And it was much the same for Richie McCaw who had to do a bit of soul searching after the failed World Cup campaign in 2007.
His leadership was questioned after the All Blacks were dumped out of that tournament in the quarter-final by France.
He decided he wanted to stay as captain and asked himself what he felt was at the heart of the role. Was he overthinking it? He decided yes and decided he too needed to narrow his focus.
In 2007 McCaw’s form had been impacted by the decision to keep him and 21 other All Blacks out of the first seven rounds of Super Rugby. It wasn’t hugely noticeable, but his instincts weren’t as sharp as they normally would have been that year as a result of the late start.
McCaw took his game to new levels in 2008, coming straight back to destroy the Wallabies at Eden Park after missing six weeks of football with a knee injury and then playing brilliantly in the 19-0 defeat of the Springboks in Cape Town.
By the end of the year the All Blacks won 13 of their 15 tests and McCaw established himself as one of the greats of the game.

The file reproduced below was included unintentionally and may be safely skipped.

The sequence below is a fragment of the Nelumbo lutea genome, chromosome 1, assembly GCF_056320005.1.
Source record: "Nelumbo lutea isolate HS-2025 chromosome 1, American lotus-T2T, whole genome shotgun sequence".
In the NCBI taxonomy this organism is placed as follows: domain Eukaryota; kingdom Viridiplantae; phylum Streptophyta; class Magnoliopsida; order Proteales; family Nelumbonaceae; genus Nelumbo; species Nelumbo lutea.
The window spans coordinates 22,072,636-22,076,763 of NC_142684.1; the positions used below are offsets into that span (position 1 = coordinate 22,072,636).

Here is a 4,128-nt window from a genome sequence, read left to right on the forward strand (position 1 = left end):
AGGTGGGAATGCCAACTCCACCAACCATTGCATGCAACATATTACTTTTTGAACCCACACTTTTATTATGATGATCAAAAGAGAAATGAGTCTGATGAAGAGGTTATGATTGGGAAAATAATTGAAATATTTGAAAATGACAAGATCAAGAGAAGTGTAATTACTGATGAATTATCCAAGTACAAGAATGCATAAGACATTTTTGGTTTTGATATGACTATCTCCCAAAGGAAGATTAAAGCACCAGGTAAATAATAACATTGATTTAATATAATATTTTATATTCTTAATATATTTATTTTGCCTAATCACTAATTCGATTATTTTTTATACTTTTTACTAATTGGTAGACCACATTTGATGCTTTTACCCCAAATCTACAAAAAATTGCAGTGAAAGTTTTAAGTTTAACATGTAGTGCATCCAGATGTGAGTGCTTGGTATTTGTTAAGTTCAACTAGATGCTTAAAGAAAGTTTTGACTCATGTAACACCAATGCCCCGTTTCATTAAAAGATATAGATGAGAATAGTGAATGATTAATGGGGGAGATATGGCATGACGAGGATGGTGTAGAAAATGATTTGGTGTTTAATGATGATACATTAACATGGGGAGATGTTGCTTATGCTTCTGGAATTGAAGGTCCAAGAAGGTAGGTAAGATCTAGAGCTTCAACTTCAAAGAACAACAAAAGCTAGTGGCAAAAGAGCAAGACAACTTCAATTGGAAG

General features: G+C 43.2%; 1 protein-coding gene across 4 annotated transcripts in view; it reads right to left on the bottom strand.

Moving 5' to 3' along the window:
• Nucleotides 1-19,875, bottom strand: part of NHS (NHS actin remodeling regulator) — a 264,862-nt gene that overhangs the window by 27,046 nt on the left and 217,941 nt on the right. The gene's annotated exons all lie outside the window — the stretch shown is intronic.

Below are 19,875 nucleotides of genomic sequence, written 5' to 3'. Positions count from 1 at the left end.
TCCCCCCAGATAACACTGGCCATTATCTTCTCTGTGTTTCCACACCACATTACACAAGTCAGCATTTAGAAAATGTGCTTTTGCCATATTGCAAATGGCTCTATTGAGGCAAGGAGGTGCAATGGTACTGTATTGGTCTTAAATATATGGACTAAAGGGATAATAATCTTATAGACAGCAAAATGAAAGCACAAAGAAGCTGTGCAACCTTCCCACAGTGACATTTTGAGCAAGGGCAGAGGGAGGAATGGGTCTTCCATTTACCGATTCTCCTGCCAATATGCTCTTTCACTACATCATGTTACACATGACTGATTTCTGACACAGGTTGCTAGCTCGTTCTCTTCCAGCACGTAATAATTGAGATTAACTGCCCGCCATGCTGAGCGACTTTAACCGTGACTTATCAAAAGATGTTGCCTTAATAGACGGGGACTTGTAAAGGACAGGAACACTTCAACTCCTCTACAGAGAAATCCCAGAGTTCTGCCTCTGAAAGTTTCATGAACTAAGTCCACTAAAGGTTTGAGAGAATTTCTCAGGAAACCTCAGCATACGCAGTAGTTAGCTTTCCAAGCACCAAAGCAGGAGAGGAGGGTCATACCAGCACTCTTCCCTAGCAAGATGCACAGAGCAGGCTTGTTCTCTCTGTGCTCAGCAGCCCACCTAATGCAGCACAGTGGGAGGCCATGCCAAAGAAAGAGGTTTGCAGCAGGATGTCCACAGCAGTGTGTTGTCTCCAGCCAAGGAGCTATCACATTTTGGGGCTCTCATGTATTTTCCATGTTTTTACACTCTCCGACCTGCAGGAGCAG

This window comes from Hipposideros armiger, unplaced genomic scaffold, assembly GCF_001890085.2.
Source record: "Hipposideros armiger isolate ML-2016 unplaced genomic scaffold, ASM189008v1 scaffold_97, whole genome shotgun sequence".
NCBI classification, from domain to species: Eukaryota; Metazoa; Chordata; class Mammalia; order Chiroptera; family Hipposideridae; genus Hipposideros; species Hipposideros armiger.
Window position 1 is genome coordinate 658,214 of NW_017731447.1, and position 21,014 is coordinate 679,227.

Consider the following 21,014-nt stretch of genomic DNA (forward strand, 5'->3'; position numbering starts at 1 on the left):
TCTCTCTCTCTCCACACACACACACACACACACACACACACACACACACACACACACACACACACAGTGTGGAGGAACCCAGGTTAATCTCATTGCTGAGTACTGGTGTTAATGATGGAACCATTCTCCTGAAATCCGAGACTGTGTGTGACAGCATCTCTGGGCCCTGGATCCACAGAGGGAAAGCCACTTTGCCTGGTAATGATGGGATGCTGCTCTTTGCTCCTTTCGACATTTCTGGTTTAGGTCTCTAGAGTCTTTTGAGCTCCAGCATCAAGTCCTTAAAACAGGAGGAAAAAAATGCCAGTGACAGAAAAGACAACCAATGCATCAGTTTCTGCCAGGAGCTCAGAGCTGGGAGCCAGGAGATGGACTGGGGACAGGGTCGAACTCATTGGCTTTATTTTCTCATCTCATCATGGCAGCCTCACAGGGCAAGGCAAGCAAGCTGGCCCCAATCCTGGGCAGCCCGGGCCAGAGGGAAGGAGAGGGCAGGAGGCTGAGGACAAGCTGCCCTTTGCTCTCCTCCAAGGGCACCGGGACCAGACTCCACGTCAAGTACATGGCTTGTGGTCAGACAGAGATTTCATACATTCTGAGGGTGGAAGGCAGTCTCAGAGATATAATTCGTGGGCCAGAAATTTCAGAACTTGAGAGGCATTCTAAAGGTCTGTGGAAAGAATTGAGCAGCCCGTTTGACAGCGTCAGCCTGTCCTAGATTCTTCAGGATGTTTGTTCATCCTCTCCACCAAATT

Before the final match of the year against England he said: “I feel like I’m better now than I was 12 to 18 months ago. Experience definitely makes you stronger, you learn to trust your gut instincts a lot more and be a lot more confident in yourself.
“It also helps that when you try a few things and they come off, you grow in confidence. But the first thing you have to do as captain is perform. It depends on the type of leadership you are after, but I believe that if you are performing to a high standard then the other stuff, the peripheral stuff, will all follow.”
It was no coincidence that when Read was given his first extended run at being captain – the June series against France in 2013 when McCaw was on sabbatical – that he was the player of the series. Captaincy suited Read. He loved every part of it and he had some memorably good moments against France and from there, he took his game to a new level, going on to be World Rugby Player of the Year.
Shortly after Read had taken over the job permanently in 2016, his All Blacks team-mate, Aaron Cruden said: “He obviously has big shoes to fill… the previous captain was a pretty good one.